Maggie taught us the true meaning of the words: Life’s too short.

Providence Moves: It was a bold step, leaving a lucrative business and moving to a cottage. But every step since we committed ourselves has been providential. In other words: “A whole stream of events issues from the decision, raising in one’s favor all manner of unforeseen incidents and meetings and material assistance, which no man could have dreamed would have come his way.”

The move home led to much more reading, including Steven Pressfield’s Gates of Fire. Which led me to his website, which led me to The War of Art, which led me to the above quote as well as this one: “Are you a born writer?… In the end the question can only be answered by action. Do it or don’t do it.” Which led to me scribbling the beginnings of a story in a notebook while I waited at a jobsite for the concrete subcontractor, about a Gothic boy who was a scion and the warrior-girl who was secretly his guardian.

The Providential Road Goes Ever On: From a tentative beginning, and through a mostly secret drafting of my trilogy, I was led to exploration of the craft and business of fiction. Which led to Writer Unboxed. Which led me to finding myself as a writer—and thereby as a person. As well as all manner of unforeseen incidents and meetings. Including some of the most wonderful and meaningful friendships of my life.

Mag on PinehurstSo those three words, life’s too short, the real wisdom of which was only learned because we gave our hearts to a dog, has led to all manner of insight and opportunities, the likes of which I could never have dreamed would come my way. So thanks, Mag.

What about you? Have you committed to a bold step? If so, has Providence moved for you, too? 

[Black and white photo of Maggie by Mike Lanka, of Lanka Photo]

Re-Revision: Getting Messy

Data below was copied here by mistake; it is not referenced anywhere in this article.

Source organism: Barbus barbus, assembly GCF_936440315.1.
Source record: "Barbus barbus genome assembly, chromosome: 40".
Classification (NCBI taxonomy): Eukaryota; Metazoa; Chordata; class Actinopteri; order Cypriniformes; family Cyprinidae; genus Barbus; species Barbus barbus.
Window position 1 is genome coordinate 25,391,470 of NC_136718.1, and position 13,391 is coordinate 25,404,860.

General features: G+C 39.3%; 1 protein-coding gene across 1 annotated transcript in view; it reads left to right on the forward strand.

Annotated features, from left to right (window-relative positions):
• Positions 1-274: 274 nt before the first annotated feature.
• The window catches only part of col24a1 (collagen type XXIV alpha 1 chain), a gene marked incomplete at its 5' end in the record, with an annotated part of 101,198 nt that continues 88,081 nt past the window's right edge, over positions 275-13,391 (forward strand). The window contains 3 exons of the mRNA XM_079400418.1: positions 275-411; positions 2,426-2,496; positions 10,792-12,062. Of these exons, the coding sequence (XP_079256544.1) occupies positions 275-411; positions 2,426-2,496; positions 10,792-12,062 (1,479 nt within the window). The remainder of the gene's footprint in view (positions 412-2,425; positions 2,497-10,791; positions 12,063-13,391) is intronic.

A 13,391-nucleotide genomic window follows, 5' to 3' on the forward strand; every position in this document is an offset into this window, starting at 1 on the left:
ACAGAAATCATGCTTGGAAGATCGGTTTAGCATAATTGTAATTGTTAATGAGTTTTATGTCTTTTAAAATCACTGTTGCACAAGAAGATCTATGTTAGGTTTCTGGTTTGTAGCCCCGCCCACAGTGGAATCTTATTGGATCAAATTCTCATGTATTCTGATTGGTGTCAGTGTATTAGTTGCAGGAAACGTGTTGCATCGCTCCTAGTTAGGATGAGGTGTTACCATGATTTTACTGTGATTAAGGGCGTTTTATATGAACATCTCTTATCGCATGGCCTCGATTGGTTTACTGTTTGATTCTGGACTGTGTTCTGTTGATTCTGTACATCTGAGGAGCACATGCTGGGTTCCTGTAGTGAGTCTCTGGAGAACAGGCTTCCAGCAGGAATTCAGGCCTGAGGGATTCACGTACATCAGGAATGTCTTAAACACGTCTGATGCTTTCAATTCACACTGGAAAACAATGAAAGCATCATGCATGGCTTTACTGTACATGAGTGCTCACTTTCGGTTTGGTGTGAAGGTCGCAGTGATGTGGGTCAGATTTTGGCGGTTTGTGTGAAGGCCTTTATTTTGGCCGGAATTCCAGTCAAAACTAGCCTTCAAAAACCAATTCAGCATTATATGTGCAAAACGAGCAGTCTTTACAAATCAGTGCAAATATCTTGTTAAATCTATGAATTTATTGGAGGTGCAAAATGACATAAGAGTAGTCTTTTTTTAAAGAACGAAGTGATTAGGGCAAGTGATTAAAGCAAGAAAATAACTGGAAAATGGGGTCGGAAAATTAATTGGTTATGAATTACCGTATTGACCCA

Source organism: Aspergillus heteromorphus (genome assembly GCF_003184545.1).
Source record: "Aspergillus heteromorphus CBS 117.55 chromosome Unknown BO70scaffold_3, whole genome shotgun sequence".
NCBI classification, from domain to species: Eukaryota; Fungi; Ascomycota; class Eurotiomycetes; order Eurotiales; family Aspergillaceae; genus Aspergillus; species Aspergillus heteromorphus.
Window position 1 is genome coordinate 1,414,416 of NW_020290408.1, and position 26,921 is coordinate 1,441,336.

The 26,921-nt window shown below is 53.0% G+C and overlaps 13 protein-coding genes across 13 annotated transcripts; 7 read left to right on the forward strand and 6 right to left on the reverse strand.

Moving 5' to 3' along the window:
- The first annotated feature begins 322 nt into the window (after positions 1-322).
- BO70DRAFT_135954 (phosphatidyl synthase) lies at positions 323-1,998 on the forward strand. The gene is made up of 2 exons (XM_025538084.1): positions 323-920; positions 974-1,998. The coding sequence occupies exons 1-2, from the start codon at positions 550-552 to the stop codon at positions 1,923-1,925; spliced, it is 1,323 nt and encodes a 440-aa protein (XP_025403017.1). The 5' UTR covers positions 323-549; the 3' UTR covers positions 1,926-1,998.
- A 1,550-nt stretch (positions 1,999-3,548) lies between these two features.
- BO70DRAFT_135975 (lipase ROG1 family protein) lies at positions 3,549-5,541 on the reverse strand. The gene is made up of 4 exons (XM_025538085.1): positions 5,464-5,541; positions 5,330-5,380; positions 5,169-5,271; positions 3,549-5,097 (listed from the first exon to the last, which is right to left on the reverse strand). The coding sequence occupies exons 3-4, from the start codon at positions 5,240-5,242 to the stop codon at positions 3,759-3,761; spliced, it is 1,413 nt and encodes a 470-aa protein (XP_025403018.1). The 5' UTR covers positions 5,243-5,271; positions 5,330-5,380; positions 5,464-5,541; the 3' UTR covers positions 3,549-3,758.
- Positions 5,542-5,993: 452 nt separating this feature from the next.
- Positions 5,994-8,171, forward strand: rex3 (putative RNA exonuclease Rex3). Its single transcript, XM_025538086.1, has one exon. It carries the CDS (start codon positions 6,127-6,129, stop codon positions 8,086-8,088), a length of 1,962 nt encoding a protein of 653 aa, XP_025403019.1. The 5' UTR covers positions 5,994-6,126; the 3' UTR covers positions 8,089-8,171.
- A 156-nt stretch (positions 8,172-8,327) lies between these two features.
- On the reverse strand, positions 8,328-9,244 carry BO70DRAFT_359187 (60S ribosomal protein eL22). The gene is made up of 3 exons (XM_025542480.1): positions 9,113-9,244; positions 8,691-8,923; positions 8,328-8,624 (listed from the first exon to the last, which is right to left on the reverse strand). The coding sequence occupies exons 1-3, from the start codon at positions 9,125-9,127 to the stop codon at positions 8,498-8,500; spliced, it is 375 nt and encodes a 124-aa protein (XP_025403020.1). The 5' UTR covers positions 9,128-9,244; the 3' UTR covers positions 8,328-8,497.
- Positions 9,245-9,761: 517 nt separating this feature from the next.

Henry John Yeend King, Victorian_gardenDon’t Tell Me: I’ve had my fingers crossed so long they ache. Do you know the feeling? Have you ever waited for feedback or through revisions, hoping against hope that this time was the charm? Anticipation rides high for a while. But time slides by and something changes. During the latter days of those fingers-crossed, hoping-against-hope waiting periods, I often begin to imagine the worst. They think it sucks. They weren’t drawn in. They can’t even force their way through my swamp of awful words. At some point a reversal occurs. I actually start to dread what I might hear.

Yet Again: So now I’ve actually heard, and lived to tell. I received some high-level critique of book one of my historical fantasy trilogy, The Bonds of Blood. There’s a lot to take in. Don’t get me wrong, much of it was good. I’ve been here before. I know I may be down, but I’m not out. And most of the advice I received this go-around rings true in my gut. Which means I am headed into revision…Yet again.

It’s not hugely shocking for me. But I must admit I’m disappointed. Of course after each round of revision, you hope your manuscript is finally ready. But even as I sent it out, deep down I had a feeling it wasn’t quite the book it could be. And it’s exciting to hear how close it is to ready, from several trusted sources.

The Labor Behind the Plot: I’m no gardener. But my dad was. My mom, too. When I was a boy, our family’s half-acre plot of land was lined with pristine garden beds, and there was always something in bloom. My mom had a real touch for it. In the early sixties, her gardens were featured in House & Garden Magazine. Neighbors would come and admire the gardens, as would passersby. My siblings and I were very proud of them, and her.